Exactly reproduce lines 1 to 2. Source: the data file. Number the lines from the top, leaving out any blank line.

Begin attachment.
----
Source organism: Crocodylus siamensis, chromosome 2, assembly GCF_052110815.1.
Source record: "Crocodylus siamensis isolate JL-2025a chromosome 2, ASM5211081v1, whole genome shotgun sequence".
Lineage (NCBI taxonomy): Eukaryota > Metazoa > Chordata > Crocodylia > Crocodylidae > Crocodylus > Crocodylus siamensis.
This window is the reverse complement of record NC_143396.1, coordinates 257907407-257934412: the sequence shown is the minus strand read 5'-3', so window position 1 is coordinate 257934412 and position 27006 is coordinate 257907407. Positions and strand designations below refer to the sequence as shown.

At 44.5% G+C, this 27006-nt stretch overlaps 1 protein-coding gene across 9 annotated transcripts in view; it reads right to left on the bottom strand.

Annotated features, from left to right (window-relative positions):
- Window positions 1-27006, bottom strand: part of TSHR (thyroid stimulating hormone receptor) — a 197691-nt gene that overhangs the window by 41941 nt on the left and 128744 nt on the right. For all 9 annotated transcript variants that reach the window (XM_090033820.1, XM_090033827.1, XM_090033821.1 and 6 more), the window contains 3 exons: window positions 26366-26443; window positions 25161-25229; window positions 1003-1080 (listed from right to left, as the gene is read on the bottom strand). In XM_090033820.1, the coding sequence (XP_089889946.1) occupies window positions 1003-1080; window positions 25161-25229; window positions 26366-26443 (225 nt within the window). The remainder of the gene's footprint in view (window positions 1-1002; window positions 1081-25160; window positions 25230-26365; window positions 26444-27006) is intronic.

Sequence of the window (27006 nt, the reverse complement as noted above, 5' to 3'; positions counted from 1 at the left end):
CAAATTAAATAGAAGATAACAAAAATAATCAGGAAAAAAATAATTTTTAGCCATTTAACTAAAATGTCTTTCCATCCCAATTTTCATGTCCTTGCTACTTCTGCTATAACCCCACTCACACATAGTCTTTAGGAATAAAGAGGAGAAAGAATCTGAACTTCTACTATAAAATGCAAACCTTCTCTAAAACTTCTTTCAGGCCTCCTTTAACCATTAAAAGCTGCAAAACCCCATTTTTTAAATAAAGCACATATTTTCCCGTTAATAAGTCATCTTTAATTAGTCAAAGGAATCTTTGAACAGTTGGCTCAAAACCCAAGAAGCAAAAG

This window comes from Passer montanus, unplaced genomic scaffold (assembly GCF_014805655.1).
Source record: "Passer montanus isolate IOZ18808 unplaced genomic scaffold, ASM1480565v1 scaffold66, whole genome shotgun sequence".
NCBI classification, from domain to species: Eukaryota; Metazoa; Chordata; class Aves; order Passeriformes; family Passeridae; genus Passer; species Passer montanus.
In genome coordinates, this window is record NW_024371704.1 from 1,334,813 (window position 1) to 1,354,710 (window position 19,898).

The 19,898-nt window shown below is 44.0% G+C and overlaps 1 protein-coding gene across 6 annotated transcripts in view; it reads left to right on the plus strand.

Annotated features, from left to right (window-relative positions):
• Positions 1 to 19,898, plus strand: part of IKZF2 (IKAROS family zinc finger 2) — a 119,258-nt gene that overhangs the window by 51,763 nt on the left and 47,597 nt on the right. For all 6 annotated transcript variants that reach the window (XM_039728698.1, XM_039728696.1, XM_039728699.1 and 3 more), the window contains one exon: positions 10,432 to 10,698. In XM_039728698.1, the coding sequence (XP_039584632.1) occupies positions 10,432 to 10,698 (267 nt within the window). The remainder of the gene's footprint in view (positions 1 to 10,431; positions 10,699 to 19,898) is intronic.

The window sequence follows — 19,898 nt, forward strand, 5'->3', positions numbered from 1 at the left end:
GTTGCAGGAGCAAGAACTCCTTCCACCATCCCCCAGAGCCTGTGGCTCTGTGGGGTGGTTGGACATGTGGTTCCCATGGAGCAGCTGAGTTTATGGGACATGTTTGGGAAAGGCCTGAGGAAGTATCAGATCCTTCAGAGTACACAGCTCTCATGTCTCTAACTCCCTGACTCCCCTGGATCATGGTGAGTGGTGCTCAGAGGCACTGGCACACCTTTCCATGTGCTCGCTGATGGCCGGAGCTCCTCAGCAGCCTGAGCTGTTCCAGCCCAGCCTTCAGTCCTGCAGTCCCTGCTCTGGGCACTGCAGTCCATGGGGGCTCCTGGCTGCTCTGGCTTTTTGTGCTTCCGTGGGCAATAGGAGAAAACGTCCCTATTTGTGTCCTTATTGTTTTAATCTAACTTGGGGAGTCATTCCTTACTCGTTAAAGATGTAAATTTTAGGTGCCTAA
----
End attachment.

Source organism: Crocodylus siamensis, chromosome 2, assembly GCF_052110815.1.
Source record: "Crocodylus siamensis isolate JL-2025a chromosome 2, ASM5211081v1, whole genome shotgun sequence".